STATEMENT OF BRIGADIER GENERAL CARL A. STROCK
MISSISSIPPI RIVER COMMISSION
BEFORE THE COMMITTEE ON ENVIRONMENT AND PUBLIC WORKS
UNITED STATES SENATE
SEPTEMBER 21, 2001 WASHINGTON, D.C.
Mr. Chairman and Members of the Committee:
I am deeply honored to appear before you as a nominee for membership on the Mississippi River Commission. As a soldier, an engineer, and a life-long public servant I am excited about this opportunity to serve the Nation in this important capacity. Mr. Chairman, I would like to make a brief statement about the Mississippi River Commission, the Mississippi River and Tributaries (MR&T) project, and my qualifications for this appointment.
The Mississippi River Commission, established by Act of Congress on June 28, 1879, consists of seven members, all of whom are appointed by the President of the United States subject to confirmation by the Senate. Three members are Corps of Engineers officers, one of whom serves as president; one member is from the National Oceanic and Atmospheric Administration; and three members are from the civilian sector, two of whom must be civil engineers.
From its inception in 1879, the Commission has been charged with the task of planning and implementing a program of flood damage reduction projects and navigation improvements on the Mississippi River. More recently, project purposes have been expanded to include environmental restoration. This task continues to be conducted in concert with the myriad of political institutions, individuals, and public entities which have major interests in seeing that the water resources needs and opportunities of the Mississippi Valley are evaluated, planned, designed, constructed, and maintained.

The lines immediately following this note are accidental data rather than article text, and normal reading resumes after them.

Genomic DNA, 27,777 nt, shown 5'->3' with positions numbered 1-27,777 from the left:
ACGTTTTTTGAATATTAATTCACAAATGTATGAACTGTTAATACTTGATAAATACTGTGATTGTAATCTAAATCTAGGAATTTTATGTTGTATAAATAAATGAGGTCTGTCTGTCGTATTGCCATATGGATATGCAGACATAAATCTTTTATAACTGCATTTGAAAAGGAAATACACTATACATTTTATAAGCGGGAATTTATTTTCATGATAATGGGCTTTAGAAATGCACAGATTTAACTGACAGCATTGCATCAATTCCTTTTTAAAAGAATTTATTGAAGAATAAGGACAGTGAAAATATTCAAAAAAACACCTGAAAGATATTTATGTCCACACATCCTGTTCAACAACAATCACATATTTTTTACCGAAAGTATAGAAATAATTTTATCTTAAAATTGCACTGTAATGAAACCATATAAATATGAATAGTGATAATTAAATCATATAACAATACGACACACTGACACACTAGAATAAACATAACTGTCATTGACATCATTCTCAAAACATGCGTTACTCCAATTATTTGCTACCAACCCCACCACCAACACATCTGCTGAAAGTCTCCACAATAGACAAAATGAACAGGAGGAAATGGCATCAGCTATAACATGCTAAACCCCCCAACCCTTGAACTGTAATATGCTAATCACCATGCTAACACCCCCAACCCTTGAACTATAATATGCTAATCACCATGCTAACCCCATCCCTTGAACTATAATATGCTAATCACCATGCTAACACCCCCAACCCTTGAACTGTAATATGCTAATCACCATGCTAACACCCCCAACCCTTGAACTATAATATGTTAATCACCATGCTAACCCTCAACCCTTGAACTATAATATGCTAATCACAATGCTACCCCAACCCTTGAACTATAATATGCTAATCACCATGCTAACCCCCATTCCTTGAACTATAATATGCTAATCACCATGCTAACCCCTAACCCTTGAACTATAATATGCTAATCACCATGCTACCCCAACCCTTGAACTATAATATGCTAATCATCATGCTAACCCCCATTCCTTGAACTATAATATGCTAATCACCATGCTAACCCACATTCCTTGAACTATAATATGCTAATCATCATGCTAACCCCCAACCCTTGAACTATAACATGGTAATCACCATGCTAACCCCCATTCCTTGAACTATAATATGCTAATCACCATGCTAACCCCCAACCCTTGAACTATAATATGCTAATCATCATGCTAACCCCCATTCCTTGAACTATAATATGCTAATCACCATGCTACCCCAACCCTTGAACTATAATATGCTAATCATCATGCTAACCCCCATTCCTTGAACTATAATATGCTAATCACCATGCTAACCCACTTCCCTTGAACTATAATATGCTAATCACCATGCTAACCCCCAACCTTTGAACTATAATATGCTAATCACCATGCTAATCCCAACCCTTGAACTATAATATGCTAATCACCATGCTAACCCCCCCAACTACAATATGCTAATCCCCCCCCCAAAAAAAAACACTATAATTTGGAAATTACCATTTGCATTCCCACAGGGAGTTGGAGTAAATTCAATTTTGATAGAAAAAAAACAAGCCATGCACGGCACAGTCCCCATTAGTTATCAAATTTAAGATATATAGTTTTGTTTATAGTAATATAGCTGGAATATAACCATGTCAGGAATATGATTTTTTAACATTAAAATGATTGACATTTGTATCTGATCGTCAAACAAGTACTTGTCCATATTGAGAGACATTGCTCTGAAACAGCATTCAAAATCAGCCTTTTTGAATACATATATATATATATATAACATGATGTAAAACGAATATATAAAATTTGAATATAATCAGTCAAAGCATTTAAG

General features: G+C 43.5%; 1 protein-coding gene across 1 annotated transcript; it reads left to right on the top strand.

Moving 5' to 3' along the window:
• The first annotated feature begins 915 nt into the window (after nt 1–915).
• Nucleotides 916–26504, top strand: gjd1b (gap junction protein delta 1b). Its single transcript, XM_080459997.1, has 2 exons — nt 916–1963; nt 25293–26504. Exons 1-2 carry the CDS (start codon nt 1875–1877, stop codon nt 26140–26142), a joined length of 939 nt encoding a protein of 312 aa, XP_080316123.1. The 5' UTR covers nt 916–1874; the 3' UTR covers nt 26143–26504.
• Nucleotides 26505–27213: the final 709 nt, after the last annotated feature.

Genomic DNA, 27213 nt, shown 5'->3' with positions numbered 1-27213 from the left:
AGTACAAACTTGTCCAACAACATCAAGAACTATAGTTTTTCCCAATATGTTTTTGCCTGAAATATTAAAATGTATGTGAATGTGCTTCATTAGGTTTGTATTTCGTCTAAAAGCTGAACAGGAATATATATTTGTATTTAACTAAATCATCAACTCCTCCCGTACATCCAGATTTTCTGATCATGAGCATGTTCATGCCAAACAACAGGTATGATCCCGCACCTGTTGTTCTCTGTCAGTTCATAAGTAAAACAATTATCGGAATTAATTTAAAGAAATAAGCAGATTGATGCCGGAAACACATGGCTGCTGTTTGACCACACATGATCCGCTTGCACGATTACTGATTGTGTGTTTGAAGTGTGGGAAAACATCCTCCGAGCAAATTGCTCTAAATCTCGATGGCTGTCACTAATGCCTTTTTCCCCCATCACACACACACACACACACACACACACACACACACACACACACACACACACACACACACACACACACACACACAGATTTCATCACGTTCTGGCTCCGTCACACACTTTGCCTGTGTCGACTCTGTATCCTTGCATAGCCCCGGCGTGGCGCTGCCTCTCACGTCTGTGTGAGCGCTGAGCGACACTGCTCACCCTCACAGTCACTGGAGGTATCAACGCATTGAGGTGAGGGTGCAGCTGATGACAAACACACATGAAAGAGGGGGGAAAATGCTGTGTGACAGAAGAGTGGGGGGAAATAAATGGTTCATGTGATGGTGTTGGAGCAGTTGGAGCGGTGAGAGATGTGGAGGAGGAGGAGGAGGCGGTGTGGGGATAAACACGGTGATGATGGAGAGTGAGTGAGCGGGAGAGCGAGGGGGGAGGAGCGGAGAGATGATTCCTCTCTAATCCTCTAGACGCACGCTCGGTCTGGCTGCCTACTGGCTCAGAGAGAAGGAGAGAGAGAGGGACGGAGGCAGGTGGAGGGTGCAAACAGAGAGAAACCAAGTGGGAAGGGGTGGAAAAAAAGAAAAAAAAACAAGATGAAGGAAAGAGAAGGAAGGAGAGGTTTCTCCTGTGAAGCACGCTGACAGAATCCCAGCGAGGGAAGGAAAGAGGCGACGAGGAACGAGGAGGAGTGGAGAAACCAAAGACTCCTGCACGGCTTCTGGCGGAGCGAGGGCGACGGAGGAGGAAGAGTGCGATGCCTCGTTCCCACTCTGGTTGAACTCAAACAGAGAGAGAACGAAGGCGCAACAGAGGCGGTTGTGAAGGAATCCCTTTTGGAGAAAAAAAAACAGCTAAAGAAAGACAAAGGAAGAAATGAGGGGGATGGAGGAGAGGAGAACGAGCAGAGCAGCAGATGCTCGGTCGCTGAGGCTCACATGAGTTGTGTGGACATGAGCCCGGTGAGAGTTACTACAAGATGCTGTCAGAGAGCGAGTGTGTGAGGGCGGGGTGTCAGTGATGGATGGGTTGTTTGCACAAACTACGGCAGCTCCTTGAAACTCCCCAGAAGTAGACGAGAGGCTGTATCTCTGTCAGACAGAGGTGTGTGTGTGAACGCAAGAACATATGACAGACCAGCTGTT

As established in 1879, the Commissioners were to serve as advisors in p1anning and implementing water resource projects and programs on the Mississippi River between the Head of Passes below New Orleans to its headwaters. Since 1928, the Commission has focused on the Mississippi River and Tributaries project, authorized by the Flood Control Act of May 15, 1928, to be implemented under oversight of the Commission. The MR&T project extends genera11y from the confluence of the Ohio River to the Head of Passes below New Orleans and covers portions of seven states. It receives water from all or portions of 31 states and part of two Canadian provinces, or roughly 41 percent of the contiguous United States. Effective planning, design, construction, and operation of the widespread and complex MR&T project have been assisted greatly by the Commission's active consultation with the public, particularly on its semiannual lower Mississippi River inspection trips, and by the high degree of professionalism that has been developed in its staff.